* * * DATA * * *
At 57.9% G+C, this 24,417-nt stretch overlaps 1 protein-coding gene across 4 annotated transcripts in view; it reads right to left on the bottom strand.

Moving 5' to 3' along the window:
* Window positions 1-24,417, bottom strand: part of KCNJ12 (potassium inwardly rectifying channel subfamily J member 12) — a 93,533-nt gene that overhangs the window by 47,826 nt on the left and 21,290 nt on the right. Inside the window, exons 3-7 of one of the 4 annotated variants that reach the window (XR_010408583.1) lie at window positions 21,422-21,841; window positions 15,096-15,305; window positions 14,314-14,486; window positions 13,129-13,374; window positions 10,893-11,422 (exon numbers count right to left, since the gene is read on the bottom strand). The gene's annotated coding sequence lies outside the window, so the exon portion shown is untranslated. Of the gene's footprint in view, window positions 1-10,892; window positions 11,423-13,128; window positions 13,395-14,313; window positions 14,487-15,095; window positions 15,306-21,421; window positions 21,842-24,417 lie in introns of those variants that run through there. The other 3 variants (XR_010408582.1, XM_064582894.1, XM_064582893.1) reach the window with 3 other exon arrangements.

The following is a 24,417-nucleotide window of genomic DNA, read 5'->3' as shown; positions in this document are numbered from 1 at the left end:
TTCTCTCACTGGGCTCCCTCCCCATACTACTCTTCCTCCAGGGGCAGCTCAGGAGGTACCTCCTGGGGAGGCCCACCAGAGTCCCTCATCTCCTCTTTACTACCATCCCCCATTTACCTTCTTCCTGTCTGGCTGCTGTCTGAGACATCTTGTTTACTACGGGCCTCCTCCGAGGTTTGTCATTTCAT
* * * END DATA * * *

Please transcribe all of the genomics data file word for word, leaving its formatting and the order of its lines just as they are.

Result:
At 57.9% G+C, this 24,417-nt stretch overlaps 1 protein-coding gene across 4 annotated transcripts in view; it reads right to left on the bottom strand.

Moving 5' to 3' along the window:
* Window positions 1-24,417, bottom strand: part of KCNJ12 (potassium inwardly rectifying channel subfamily J member 12) — a 93,533-nt gene that overhangs the window by 47,826 nt on the left and 21,290 nt on the right. Inside the window, exons 3-7 of one of the 4 annotated variants that reach the window (XR_010408583.1) lie at window positions 21,422-21,841; window positions 15,096-15,305; window positions 14,314-14,486; window positions 13,129-13,374; window positions 10,893-11,422 (exon numbers count right to left, since the gene is read on the bottom strand). The gene's annotated coding sequence lies outside the window, so the exon portion shown is untranslated. Of the gene's footprint in view, window positions 1-10,892; window positions 11,423-13,128; window positions 13,395-14,313; window positions 14,487-15,095; window positions 15,306-21,421; window positions 21,842-24,417 lie in introns of those variants that run through there. The other 3 variants (XR_010408582.1, XM_064582894.1, XM_064582893.1) reach the window with 3 other exon arrangements.

The following is a 24,417-nucleotide window of genomic DNA, read 5'->3' as shown; positions in this document are numbered from 1 at the left end:
TTCTCTCACTGGGCTCCCTCCCCATACTACTCTTCCTCCAGGGGCAGCTCAGGAGGTACCTCCTGGGGAGGCCCACCAGAGTCCCTCATCTCCTCTTTACTACCATCCCCCATTTACCTTCTTCCTGTCTGGCTGCTGTCTGAGACATCTTGTTTACTACGGGCCTCCTCCGAGGTTTGTCATTTCAT